Leary was last heard from on March 13. According to his family, he was planning on BASE jumping from the West Temple that evening and then was to join a group rock climbing in the park the next day. The climbing team never saw him. On Sunday, March 23, the family notified the park of the overdue BASE jumper and the National Park Service started to search. With the help of the Grand Canyon helicopter, Leary was located in an area called The Three Marys, approximately 300 feet below the ridge of the tallest peak. Harsh winds suspended all recovery efforts Sunday.
After spending Monday assessing options, planning the recovery, and closely monitoring the forecast, the combined SAR crew started the recovery at 7:00 am Tuesday. The recovery involved short-hauling two rangers to a ledge above Leary. They climbed down, began the accident investigation, and secured Leary for a long-line haul via helicopter off the peak.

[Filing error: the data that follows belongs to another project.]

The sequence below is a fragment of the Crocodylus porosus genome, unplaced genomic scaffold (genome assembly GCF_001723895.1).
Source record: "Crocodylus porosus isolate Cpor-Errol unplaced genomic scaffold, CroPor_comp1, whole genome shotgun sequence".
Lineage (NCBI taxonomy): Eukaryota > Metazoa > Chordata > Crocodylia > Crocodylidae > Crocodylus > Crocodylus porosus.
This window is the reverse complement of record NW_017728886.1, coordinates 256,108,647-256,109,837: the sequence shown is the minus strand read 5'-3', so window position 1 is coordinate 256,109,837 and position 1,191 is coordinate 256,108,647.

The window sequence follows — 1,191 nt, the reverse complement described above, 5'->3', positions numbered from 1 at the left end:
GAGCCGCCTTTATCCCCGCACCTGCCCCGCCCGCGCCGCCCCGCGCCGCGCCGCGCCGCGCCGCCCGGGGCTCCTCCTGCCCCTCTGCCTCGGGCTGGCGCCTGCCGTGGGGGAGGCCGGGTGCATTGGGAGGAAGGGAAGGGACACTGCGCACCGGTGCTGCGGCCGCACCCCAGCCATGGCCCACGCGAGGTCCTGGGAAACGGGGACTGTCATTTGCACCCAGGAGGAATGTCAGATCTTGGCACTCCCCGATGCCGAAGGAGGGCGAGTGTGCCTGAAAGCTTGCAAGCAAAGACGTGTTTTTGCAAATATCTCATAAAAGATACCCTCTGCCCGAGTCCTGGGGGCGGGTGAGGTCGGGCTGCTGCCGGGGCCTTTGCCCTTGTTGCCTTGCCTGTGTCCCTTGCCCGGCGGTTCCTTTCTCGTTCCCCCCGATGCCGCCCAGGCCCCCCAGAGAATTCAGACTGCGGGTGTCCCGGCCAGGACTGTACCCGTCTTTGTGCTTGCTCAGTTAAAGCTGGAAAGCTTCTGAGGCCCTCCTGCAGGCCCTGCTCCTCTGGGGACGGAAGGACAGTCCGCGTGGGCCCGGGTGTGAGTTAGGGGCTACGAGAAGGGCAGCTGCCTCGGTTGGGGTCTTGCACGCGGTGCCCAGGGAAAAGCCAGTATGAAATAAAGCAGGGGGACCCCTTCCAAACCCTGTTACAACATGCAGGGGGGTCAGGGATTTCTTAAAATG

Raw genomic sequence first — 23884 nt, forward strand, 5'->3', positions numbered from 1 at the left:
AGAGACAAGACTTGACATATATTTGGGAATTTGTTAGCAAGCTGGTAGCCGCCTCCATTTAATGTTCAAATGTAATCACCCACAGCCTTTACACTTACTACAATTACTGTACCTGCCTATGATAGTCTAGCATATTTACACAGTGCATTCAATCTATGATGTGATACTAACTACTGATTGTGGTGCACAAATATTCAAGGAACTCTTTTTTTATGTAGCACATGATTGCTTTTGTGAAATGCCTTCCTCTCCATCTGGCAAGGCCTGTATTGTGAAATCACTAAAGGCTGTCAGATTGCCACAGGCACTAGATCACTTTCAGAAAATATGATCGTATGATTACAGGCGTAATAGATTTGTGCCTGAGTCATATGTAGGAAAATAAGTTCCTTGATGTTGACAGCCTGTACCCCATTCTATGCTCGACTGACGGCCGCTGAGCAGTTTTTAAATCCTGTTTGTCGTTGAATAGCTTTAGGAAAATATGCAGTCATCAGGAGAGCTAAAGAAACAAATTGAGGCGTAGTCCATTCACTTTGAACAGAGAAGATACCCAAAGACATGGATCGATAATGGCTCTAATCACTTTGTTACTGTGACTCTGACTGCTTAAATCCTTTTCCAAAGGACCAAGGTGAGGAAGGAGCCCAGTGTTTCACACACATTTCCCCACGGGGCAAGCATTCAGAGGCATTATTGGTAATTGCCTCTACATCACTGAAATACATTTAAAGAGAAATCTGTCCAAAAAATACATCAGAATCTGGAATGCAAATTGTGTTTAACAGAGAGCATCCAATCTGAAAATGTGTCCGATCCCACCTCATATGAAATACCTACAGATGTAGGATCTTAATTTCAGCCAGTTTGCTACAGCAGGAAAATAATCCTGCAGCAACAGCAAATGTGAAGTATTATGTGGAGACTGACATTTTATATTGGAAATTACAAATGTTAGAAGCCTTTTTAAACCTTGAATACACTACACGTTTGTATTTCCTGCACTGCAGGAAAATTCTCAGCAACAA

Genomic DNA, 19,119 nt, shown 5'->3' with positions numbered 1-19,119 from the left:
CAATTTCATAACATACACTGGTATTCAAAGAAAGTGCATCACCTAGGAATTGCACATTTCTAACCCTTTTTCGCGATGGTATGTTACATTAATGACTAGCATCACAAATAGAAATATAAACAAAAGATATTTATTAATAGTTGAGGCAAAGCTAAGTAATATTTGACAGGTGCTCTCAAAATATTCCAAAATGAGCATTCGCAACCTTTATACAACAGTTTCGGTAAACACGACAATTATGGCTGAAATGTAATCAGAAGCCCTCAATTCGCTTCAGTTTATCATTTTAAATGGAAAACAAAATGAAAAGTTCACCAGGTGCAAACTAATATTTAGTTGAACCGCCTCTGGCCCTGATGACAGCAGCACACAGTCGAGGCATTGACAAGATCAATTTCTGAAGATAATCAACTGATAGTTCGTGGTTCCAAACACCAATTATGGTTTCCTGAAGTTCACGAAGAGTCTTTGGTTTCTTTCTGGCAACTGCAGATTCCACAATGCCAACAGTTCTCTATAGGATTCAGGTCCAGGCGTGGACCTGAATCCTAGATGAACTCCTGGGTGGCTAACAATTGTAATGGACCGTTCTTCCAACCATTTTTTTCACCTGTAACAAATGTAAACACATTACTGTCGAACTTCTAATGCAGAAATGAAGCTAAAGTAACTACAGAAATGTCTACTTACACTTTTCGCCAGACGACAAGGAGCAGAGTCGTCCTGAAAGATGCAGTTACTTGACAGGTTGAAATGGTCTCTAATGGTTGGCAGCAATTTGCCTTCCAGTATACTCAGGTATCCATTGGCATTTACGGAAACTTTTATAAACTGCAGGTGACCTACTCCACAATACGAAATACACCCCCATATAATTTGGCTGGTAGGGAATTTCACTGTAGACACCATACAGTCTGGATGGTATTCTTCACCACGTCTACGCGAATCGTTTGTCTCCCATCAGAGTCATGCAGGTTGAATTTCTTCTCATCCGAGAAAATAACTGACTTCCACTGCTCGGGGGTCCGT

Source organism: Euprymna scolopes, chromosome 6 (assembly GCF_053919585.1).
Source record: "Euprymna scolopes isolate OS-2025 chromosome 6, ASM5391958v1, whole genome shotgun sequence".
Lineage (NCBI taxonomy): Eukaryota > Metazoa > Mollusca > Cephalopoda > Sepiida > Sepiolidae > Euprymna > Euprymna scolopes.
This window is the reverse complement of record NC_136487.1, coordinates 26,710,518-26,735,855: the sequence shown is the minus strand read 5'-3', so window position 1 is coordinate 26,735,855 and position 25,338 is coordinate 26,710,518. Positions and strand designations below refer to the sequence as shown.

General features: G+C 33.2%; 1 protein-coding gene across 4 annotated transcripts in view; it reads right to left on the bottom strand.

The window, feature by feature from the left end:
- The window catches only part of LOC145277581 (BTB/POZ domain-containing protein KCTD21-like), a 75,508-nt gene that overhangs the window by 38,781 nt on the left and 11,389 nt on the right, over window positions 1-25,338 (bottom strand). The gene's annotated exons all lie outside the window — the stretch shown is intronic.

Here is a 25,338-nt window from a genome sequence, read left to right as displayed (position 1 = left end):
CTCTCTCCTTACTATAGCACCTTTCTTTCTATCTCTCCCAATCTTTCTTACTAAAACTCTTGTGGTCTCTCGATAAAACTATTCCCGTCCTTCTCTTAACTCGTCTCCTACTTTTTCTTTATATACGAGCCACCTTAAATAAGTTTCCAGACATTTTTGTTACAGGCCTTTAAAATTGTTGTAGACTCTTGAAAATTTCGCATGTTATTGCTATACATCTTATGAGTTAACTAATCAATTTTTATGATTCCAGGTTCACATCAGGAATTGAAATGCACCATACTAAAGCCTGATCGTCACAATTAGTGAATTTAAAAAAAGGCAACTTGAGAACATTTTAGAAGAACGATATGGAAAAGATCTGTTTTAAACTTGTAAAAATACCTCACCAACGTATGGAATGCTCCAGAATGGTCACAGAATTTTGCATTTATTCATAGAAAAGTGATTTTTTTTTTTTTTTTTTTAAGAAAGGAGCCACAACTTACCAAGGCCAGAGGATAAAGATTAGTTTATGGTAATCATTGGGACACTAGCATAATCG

Leary was an internationally known climber and BASE jumper. He was well respected within the climbing and BASE jumping community and many friends and family came to Zion National Park after hearing about the accident. Several of his experienced climbing friends were on standby to help move Leary to the top of the peak in case the helicopter had trouble reaching him. They also helped SAR rangers manage lines set up to reach Leary.
“It was obvious that Sean Leary was beloved by his family as well as the climbing and BASE jumping community. Our condolences go out to them,” said Acting Superintendent Jim Milestone. “Recoveries like this one are hard on everyone, including our Search and Rescue team. Any time a park visitor dies, the National Park Service is gravely concerned.”
BASE jumping is illegal at Zion National Park. “There are places within the United States that one can BASE jump, but not in Zion,” Milestone explains. “There are many reasons for this, from resource protection, to visitor and employee safety, to Wilderness mandates. BASE jumping is not congruent with the founding purpose of this park.”